Tom Lane wrote:
> Andrew Dunstan <[EMAIL PROTECTED]> writes:
> > My understanding was that all items in a commit-fest have one of these
> > three dispositions:
> > . committed
> > . rejected
> > . referred back to author for more work
> Right. But Bruce's personal queue has got a different lifecycle:
> items get removed when they are resolved by a committed patch, or
> by being rejected as not wanted, or by being summarized on the public
> TODO list. For what he's doing that's a very good definition ---
> things don't get forgotten just because nothing has happened lately.
> But it's becoming clearer to me that the commit-fest queue has to be
> a separate animal. We used Bruce's queue as the base this time around,
> because we had no other timely-available source of the raw data.
> Seems like it's time to split them, though.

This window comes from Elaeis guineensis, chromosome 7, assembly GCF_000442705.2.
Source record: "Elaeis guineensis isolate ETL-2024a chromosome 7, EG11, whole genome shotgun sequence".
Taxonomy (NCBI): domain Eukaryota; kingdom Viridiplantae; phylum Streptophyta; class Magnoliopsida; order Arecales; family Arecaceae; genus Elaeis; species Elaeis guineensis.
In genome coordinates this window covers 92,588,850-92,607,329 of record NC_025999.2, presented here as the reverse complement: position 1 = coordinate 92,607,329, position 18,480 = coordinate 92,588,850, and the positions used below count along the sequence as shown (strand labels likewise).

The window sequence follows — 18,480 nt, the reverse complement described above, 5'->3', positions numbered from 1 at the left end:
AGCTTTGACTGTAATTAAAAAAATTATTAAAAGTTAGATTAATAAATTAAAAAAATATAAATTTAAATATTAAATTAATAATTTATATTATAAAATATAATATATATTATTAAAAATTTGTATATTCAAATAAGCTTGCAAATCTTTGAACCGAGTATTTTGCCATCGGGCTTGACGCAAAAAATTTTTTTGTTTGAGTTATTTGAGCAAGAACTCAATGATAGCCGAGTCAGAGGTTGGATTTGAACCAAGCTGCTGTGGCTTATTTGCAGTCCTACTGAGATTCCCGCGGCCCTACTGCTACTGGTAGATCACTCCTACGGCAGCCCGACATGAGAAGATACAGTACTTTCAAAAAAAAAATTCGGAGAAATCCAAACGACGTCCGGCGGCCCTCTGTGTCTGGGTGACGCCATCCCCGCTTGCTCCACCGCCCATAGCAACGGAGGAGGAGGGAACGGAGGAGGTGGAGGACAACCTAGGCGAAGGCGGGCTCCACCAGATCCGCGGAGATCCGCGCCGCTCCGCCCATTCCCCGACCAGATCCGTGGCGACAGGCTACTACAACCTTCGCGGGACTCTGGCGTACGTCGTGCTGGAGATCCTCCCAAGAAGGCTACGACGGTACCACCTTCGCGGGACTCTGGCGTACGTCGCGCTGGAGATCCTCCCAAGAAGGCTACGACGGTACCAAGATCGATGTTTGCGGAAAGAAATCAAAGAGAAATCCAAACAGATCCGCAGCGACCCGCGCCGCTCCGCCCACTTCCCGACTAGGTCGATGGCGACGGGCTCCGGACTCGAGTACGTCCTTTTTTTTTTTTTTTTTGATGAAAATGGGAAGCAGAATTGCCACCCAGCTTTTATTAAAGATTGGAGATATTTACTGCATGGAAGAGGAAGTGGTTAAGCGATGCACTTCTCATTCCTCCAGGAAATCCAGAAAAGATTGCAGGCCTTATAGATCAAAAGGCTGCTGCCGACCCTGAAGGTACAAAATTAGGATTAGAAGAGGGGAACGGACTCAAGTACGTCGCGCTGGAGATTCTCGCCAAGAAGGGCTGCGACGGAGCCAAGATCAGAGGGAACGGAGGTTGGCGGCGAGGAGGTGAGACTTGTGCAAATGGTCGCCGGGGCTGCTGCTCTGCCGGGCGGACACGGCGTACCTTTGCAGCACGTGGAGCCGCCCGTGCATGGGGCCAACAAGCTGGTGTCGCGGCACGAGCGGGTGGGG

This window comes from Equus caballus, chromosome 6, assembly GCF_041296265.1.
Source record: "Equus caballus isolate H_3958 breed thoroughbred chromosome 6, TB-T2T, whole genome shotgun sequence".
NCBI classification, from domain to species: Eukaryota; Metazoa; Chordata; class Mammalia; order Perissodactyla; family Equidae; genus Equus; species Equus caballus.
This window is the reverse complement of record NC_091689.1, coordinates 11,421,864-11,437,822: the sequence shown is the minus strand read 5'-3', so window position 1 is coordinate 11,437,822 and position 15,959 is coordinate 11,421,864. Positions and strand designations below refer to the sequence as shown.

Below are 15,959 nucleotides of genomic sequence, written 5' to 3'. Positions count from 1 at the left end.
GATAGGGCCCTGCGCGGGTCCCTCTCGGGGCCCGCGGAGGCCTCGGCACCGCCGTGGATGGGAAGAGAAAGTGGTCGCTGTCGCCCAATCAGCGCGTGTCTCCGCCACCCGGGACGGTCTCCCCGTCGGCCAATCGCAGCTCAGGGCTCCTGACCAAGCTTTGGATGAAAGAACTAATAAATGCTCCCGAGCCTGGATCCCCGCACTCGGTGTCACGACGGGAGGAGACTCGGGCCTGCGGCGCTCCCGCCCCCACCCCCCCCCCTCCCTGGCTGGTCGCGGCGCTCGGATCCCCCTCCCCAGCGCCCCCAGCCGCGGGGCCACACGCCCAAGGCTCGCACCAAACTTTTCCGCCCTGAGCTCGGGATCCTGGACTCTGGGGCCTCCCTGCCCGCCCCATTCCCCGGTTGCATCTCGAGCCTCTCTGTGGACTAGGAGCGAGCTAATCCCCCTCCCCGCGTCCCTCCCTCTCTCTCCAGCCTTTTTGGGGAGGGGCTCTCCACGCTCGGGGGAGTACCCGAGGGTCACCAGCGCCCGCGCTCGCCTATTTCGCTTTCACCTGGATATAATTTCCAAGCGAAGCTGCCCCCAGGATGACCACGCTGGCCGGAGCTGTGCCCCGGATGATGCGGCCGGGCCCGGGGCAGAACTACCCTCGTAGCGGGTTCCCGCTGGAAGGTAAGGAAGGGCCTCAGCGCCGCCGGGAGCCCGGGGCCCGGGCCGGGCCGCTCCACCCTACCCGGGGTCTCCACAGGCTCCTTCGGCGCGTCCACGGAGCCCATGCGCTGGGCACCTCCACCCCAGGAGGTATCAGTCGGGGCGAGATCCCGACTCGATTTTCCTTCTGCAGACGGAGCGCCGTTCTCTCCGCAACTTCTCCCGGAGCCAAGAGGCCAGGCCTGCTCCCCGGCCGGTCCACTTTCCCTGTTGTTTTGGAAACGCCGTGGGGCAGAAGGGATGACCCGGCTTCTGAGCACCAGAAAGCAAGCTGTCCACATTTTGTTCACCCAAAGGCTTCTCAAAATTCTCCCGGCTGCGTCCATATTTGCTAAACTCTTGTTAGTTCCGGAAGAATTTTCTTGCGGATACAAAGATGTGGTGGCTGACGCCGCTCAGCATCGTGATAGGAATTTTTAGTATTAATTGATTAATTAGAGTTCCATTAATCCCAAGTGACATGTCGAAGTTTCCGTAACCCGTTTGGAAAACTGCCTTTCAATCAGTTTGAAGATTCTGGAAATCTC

Right, if the patch author stops working on it, but it is a feature we
want, the thread goes on the TODO list (or we complete the patch), so
yes, it is a different life-cycle.
> If we do split them then there is going to be some added effort to
> maintain the commit fest queue. Bruce has made it pretty clear
> that he doesn't want to put in any extra cycles here. So someone
> else has to step up to the plate if this is going to work.
> Any volunteers out there?
I assumed the wiki was going to be the official patch list from now on
and my web pages were just going to be a public display of things I was
Frankly, I haven't been putting anything on the queue for the next
commit fest now except stuff that was already in-process for this commit
fest. The ideas is that we can commit stuff that has appeared since the
commit fest started before the next commit fest starts. I also moved
the emails to the next commit fest queue because that preserves the
comments made too.
Bruce Momjian <[EMAIL PROTECTED]> http://momjian.us
+ If your life is a hard drive, Christ can be your backup. +
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